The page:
Contributed - Surfrider Foundation, Ventura County Chapter
Every Saturday throughout the month of September was California Coastal Cleanup Day, giving all residents of California an opportunity to clean up trash on their local beaches.
“Coastal Cleanup day isn’t just about cleaning up trash. It’s about really appreciating and experiencing open space and the coast for all people, ” Lara Meeker, Ventura County Water Resources specialist said. “It was really a successful event that people felt motivated to get out in their own neighborhoods and really clean up around the places that they live. You know home is more important than ever right now to people.”
California Lutheran University professor and marine biologist Bryan Swig didn’t get to participate this year, but he said whenever he is at the beach or in a public area he picks up any trash he sees.
“I think it’s a good idea. It’s a simple activity the kind that anyone can do with minimal to no training,” Swig said.
Cal Lutheran Green Club couldn’t participate in Coastal Cleanup Day as a whole due to restrictions on club gatherings, but Sarah Sherwood, president of Green Club and Cal Lutheran senior, said some members still took part on their own time.
Meeker said this year still had a high number of participants, but it was not the same as previous years due to COVID-19.
“One thing that I think was really unfortunate was not being able to get school kids out in large numbers and having buses of kids which we’ve done in the past. Kids locally who have never been to the beach but that live within miles of it,” Meeker said. “Coastal Cleanup day has always been an opportunity to get some of those kids out on the beach and to talk about coastal protection and environmental awareness, and just get them exposed to that.”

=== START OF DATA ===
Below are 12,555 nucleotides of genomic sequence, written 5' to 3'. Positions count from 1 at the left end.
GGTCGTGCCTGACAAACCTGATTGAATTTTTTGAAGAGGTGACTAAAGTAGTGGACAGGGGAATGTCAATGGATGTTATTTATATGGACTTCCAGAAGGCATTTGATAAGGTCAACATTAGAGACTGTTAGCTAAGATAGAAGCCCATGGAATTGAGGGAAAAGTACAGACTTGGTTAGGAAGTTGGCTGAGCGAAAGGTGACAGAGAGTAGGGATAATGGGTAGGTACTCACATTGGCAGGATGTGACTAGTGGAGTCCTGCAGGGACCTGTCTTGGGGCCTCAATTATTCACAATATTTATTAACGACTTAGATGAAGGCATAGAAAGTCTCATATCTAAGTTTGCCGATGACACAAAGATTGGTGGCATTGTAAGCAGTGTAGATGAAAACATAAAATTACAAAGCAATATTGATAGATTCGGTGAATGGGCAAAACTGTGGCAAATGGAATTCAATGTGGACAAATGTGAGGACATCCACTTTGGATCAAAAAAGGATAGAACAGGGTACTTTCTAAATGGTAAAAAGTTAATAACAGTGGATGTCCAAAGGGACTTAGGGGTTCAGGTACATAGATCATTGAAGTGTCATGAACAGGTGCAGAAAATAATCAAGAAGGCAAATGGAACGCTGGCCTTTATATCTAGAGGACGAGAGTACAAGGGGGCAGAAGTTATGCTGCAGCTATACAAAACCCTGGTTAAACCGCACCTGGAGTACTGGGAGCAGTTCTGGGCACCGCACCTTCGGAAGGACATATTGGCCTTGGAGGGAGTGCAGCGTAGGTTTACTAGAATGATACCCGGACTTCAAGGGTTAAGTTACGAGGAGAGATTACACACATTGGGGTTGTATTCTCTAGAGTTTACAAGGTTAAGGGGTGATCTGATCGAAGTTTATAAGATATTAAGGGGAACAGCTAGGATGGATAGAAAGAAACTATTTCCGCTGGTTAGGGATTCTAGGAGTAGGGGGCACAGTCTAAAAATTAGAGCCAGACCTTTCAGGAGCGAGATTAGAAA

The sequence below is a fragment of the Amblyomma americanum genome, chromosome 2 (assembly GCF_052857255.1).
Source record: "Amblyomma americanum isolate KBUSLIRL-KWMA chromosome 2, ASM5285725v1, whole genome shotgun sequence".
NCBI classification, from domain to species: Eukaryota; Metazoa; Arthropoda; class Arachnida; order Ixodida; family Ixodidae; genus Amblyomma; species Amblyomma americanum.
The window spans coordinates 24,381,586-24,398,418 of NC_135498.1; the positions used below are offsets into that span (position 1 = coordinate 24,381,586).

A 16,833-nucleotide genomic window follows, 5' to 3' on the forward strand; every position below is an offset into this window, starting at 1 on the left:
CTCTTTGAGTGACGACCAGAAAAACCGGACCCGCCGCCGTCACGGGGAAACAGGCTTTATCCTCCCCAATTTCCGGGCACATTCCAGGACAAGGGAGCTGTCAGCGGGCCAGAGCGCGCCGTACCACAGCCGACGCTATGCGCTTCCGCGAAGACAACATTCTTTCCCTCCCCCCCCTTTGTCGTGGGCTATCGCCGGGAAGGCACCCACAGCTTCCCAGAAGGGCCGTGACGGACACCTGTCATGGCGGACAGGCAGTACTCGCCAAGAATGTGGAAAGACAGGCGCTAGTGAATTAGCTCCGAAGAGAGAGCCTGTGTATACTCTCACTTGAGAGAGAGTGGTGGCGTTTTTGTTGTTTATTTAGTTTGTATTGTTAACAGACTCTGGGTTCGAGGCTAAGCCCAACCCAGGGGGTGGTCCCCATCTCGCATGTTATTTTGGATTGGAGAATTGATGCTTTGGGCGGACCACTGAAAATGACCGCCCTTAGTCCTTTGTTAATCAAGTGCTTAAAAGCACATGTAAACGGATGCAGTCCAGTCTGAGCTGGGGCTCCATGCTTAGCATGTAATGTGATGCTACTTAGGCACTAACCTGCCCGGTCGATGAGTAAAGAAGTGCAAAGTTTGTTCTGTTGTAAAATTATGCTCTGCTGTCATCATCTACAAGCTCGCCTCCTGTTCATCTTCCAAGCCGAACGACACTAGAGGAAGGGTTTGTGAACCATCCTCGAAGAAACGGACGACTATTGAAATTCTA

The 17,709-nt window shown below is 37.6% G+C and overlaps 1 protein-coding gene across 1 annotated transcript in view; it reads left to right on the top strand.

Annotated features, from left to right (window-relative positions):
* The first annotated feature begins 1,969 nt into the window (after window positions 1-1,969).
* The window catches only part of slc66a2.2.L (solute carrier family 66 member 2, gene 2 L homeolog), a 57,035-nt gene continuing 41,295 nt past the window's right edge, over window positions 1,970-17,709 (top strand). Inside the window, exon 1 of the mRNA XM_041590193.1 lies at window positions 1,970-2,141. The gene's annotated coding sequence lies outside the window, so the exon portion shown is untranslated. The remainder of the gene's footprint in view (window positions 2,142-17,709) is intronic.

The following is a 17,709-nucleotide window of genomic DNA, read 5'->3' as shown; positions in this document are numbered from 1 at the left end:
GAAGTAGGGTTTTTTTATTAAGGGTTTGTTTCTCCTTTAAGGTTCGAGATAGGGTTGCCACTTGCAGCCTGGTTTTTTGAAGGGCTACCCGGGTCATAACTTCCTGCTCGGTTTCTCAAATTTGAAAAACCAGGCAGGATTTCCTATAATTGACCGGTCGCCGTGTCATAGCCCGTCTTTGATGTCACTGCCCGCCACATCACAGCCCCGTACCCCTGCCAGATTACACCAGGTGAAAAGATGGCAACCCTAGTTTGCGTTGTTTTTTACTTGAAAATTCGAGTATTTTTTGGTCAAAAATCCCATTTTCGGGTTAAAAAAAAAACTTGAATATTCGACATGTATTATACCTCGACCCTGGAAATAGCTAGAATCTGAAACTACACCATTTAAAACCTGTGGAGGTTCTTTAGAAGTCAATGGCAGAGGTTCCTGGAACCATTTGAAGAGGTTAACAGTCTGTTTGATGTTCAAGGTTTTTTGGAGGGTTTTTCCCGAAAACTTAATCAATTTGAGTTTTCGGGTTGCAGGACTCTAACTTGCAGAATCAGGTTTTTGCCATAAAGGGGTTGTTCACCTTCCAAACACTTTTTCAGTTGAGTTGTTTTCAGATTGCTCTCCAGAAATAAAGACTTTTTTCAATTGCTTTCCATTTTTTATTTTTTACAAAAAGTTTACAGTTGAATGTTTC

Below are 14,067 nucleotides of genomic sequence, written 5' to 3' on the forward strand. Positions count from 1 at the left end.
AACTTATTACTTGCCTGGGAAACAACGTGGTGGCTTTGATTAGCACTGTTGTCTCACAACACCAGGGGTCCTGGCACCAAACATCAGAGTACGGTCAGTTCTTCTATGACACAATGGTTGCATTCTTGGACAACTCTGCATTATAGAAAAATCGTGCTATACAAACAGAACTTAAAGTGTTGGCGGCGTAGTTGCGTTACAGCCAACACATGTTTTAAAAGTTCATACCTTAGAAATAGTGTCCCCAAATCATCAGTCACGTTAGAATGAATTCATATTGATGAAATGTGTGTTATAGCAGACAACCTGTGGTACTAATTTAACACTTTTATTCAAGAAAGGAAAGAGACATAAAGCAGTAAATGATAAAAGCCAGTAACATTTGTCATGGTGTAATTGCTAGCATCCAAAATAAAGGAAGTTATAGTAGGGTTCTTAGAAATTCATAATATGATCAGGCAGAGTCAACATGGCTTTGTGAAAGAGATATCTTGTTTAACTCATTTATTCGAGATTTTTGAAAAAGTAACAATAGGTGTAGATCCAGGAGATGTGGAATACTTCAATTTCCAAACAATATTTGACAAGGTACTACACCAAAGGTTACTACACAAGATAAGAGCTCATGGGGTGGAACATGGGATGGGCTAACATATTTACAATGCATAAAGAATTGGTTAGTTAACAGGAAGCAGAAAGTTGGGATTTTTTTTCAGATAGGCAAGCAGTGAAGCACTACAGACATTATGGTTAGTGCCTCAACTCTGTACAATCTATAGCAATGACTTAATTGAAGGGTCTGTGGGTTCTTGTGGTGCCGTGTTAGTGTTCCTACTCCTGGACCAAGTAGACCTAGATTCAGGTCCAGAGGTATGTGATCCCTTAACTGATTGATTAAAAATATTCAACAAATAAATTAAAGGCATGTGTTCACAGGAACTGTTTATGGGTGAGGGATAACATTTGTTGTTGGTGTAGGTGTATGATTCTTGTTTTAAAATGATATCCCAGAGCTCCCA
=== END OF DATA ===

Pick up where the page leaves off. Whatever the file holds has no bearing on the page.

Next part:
Despite this, Meeker said over 1,046 people reported to the Clean Swell app doing a clean up in Ventura County.
The Clean Swell app is a platform for tracking trash cleaned up at beaches.
“I have that app, the Clean Swell app. It’s a lot of fun; I highly recommend,” Sherwood said.
When Sherwood went to Carpinteria last month, she said she opened the Clean Swell app and logged all the trash she picked up.
Meeker said the Clean Swell app comes in multiple languages, can be used anywhere and people can even engage in competition with friends and family.
Although a majority of the American population has been staying inside for the past few months, waste still lingers on the beaches, including disposable masks.
“Many masks include synthetic fibers, and plastic doesn’t fully biodegrade. Out in the environment, plastics break into smaller and smaller pieces that eventually end up in seafood, wildlife, and human consumers. Some sources estimate that it takes 450 years for one synthetic, single-use mask to biodegrade,” Aaron Gilbreath wrote for Capitol Weekly.
Gilbreath reported that professionals are calling the mask waste “an international phenomenon.”
“The more we can be diligent about cleaning up the plastics or not using the plastics or not letting the plastics come to our watershed I think the better off we will all be long term,” Swig said.
Meeker said she hopes that even though California Coastal Cleanup Day has passed, people will still do their part to keep the ocean waste-free.
Many local organizations host beach clean ups year-round, including We Clean Beaches and the Surfrider Foundation, Ventura County Chapter.
“Just because September’s over doesn’t mean that people can’t get out and do a cleanup,” Meeker said.